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Barefoot Trail Running

     Running on trails is a wonderful experience!  Running trails barefoot is an even better treat.  There’s no greater feeling while running than the connection to nature you feel running barefoot through the forest.  However, running barefoot on trails does require some specific skills.   

     Some people will recommend beginning barefoot running on trails for one of two reasons.  First, the relative “softness” of the terrain is less likely to cause blisters.  However, it is also more likely hide flaws in your form. 

     Second, some will recommend trails because avoiding the rough terrain builds skills quicker.  This is more or less the opposite reason for the first, but still not a good reason to start on trails.  Always having to avoid rough spots will increase the amount of time needed to find your own unique ideal form.  Trail running should be considered an advanced form of barefoot running and should only be attempted after several months of barefoot running (it is first introduced in stage four of the “Lose the Shoes” plan).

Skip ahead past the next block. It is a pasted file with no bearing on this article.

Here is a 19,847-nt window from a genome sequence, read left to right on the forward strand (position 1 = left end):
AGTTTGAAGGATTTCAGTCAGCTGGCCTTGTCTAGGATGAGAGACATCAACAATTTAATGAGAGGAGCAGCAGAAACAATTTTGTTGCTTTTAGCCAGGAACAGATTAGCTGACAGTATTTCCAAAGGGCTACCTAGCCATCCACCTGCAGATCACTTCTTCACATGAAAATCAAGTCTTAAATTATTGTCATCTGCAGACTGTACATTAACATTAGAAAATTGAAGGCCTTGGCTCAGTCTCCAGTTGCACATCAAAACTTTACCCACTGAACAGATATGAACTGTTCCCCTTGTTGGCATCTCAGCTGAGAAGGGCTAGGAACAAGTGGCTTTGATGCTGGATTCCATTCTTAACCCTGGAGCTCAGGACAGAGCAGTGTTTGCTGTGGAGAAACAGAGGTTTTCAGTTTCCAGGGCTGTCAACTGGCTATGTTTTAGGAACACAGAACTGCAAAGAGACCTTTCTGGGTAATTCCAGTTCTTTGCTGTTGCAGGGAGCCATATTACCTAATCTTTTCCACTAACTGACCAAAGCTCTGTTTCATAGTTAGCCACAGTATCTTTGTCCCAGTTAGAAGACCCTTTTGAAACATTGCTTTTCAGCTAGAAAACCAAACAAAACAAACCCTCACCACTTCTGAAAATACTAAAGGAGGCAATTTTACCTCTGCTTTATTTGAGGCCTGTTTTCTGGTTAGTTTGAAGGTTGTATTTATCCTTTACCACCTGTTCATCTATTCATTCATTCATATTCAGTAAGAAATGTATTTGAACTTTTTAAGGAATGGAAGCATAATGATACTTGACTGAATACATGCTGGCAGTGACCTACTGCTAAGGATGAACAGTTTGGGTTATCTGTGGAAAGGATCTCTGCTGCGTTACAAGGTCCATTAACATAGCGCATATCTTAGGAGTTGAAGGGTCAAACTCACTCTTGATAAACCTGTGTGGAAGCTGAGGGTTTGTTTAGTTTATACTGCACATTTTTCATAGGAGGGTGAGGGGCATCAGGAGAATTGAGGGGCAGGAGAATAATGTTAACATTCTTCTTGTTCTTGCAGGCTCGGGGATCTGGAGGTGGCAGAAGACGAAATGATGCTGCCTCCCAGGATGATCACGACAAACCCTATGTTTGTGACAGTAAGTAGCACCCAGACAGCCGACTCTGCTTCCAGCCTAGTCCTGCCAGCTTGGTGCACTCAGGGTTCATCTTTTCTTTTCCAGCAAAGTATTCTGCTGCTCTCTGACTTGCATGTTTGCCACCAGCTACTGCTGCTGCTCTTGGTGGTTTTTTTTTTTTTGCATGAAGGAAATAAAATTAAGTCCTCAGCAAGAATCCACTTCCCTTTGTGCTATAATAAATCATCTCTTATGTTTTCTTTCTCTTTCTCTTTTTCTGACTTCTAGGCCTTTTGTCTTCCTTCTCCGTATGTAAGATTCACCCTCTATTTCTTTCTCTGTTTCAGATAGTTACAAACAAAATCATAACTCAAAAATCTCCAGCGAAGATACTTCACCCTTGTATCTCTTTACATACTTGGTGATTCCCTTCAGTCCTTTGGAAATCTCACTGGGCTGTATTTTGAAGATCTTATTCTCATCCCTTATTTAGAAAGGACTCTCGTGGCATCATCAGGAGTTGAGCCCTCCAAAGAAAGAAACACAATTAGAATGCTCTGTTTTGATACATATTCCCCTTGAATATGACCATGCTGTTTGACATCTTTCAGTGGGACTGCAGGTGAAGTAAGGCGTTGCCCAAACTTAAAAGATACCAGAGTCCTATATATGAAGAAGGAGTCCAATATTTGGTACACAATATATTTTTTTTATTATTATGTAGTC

Running trails requires a few specific skills.  First, a runner MUST be adept at forming a mental map of the terrain in front of them.  Also, they must have developed the strength and skill to “hop” around.  Each foot placement may be a different distance than the last. This results in a very inconsistent gait.  Without proper strengthening, this will quickly fatigue the runner.  It will also increase the likelihood of injury.  Also, the runner should have developed the ability to immediately shift their weight in the event they step on a sharp object.  This is a skill that is developed with experience on trails.  When running on roads, this skill will develop slowly as tiny pebbles and other such debris is inevitable.  Finally, the runner has to develop a gait that will allow them to pick their feet up enough to clear the highest obstacles on the trail.  All of these skills can be developed in a relatively short time.   

     To develop your trail running skills, it is first necessary to develop good form.  Before advancing to this level, you should feel comfortable running several miles pain-free on roads.  Start slowly on trails.  Begin with barefoot trail walking.   Slowly mix in VERY slow running.  As your skills develop, you can increase both pace and distance.  Using this formula, it is entirely possible to adapt to running on any terrain.